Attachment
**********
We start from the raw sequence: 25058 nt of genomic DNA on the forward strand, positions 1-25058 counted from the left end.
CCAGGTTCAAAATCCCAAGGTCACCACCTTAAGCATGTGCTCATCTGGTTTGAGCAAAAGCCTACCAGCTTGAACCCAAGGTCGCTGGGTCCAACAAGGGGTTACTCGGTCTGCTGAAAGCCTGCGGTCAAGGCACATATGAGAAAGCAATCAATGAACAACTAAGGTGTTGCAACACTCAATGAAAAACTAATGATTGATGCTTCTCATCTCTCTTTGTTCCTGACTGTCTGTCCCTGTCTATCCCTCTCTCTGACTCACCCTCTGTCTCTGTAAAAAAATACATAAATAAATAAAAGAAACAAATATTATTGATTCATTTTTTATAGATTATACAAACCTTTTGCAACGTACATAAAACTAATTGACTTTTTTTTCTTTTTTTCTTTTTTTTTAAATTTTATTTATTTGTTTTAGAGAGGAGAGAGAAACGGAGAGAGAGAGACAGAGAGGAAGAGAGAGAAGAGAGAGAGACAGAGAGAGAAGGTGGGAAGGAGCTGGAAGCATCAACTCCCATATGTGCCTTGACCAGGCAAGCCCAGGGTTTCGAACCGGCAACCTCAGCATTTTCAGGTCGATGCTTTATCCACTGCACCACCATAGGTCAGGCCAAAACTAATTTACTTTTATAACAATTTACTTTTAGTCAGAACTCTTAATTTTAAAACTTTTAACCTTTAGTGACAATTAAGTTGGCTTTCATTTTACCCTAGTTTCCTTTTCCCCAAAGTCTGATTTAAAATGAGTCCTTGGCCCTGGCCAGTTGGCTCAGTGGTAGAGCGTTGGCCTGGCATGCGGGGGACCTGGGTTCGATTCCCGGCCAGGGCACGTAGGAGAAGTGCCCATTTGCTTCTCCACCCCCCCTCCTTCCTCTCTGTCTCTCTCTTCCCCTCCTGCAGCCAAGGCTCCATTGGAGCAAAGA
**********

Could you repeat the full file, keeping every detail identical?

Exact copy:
We start from the raw sequence: 25058 nt of genomic DNA on the forward strand, positions 1-25058 counted from the left end.
CCAGGTTCAAAATCCCAAGGTCACCACCTTAAGCATGTGCTCATCTGGTTTGAGCAAAAGCCTACCAGCTTGAACCCAAGGTCGCTGGGTCCAACAAGGGGTTACTCGGTCTGCTGAAAGCCTGCGGTCAAGGCACATATGAGAAAGCAATCAATGAACAACTAAGGTGTTGCAACACTCAATGAAAAACTAATGATTGATGCTTCTCATCTCTCTTTGTTCCTGACTGTCTGTCCCTGTCTATCCCTCTCTCTGACTCACCCTCTGTCTCTGTAAAAAAATACATAAATAAATAAAAGAAACAAATATTATTGATTCATTTTTTATAGATTATACAAACCTTTTGCAACGTACATAAAACTAATTGACTTTTTTTTCTTTTTTTCTTTTTTTTTAAATTTTATTTATTTGTTTTAGAGAGGAGAGAGAAACGGAGAGAGAGAGACAGAGAGGAAGAGAGAGAAGAGAGAGAGACAGAGAGAGAAGGTGGGAAGGAGCTGGAAGCATCAACTCCCATATGTGCCTTGACCAGGCAAGCCCAGGGTTTCGAACCGGCAACCTCAGCATTTTCAGGTCGATGCTTTATCCACTGCACCACCATAGGTCAGGCCAAAACTAATTTACTTTTATAACAATTTACTTTTAGTCAGAACTCTTAATTTTAAAACTTTTAACCTTTAGTGACAATTAAGTTGGCTTTCATTTTACCCTAGTTTCCTTTTCCCCAAAGTCTGATTTAAAATGAGTCCTTGGCCCTGGCCAGTTGGCTCAGTGGTAGAGCGTTGGCCTGGCATGCGGGGGACCTGGGTTCGATTCCCGGCCAGGGCACGTAGGAGAAGTGCCCATTTGCTTCTCCACCCCCCCTCCTTCCTCTCTGTCTCTCTCTTCCCCTCCTGCAGCCAAGGCTCCATTGGAGCAAAGA